Big hugs,

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End of the (second) line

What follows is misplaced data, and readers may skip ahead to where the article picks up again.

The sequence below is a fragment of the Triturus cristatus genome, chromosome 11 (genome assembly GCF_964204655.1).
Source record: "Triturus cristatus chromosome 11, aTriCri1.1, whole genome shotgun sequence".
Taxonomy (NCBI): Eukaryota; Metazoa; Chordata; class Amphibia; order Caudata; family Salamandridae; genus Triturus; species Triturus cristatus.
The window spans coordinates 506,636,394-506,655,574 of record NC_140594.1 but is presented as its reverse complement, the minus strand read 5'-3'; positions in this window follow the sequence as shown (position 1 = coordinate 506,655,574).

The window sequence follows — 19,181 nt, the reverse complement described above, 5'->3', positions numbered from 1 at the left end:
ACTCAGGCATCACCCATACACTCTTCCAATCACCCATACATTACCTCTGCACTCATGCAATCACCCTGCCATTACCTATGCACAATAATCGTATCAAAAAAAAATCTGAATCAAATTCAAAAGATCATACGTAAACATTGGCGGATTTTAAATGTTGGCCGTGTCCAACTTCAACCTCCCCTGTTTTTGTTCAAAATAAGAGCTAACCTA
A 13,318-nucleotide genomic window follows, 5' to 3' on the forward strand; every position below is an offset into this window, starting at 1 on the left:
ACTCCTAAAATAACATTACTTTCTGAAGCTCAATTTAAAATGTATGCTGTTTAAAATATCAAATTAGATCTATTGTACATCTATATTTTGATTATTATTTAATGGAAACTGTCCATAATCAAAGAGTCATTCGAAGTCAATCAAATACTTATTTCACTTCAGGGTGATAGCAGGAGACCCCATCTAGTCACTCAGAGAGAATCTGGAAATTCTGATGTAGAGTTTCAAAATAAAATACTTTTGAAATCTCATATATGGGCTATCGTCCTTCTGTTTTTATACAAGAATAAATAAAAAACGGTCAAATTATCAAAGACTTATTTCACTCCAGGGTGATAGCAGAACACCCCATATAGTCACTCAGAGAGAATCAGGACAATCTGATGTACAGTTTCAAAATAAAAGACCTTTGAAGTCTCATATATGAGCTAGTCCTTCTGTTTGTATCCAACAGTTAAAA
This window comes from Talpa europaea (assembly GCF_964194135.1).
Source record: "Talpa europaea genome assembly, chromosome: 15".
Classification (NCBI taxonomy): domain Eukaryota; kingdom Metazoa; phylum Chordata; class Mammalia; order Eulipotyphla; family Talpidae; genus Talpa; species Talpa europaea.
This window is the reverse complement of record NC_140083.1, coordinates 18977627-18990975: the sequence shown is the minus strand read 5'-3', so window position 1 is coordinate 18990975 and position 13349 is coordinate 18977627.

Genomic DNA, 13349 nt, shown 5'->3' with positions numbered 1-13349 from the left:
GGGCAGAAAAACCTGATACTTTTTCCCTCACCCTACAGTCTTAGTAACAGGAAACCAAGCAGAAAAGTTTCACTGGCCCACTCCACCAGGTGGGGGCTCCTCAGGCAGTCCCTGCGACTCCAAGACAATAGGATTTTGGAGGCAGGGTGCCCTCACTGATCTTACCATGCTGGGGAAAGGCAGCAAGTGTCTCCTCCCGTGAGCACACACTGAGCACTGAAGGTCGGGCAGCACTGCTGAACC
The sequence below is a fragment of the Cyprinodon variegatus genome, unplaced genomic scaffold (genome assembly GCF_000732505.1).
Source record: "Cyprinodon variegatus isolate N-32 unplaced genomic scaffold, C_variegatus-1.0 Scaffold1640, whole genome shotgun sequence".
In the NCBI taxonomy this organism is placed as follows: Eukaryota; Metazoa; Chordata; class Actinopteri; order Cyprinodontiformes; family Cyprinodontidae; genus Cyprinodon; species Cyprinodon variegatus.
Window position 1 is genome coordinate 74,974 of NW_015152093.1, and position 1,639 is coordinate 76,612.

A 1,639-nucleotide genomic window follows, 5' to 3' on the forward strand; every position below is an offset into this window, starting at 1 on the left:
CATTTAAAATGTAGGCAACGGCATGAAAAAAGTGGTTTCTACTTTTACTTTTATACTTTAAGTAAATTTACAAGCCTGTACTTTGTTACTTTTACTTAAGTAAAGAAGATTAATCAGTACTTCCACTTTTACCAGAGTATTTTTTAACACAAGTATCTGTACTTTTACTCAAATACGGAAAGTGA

It’s about time I did another blog innit…so here goes! It was now mid October 2017 and I headed up with my other “blood runner” pal Helen (she’s a healthcare assistant about to start her nursing degree and has had breast cancer so another ideal companion). It was the day of the bad hurricane when schools were shut and everyone was battening down their hatches. I had to hold onto my wig tightly so it didn’t blow away which had me and Helen giggling! I got my bloods taken and we were sitting chatting when something caught my eye…I was getting waved at by a couple of ladies tucked away in the corner! It was Shauna and her Mum Mary! I almost didn’t recognise Shauna…she’d started chemo so had lost her hair and was modelling a lovely scarf. It was so good to see her again! She was slowly adjusting to her rubbish diagnosis and we had a 2-way conversation (4 way if you include Mary and Helen!) this time rather than me blethering and them listening. All too soon we were summoned for our results and said our goodbyes. Thankfully my bloods were good enough for my last chemo on Wednesday and my magnesium was holding steady too so I didn’t need a drip that day. A lot of chemos were being cancelled because of the storm so me and Helen headed home for a yummy meal at a local restaurant…and then we got kicked out of there at 3pm because they were shutting early too! We decided to risk a wee drive along the coast (we like to live dangerously!) and quickly realised that it really was a wee bit windy when we saw the fallen branches and waves crashing over the railings. Oops! We turned tail and Helen dropped me home. We found out later that a concert we’d wanted to go to had been cancelled too…we hadn’t got tickets because I wasn’t fit to go anyway so we were relieved we weren’t missing out.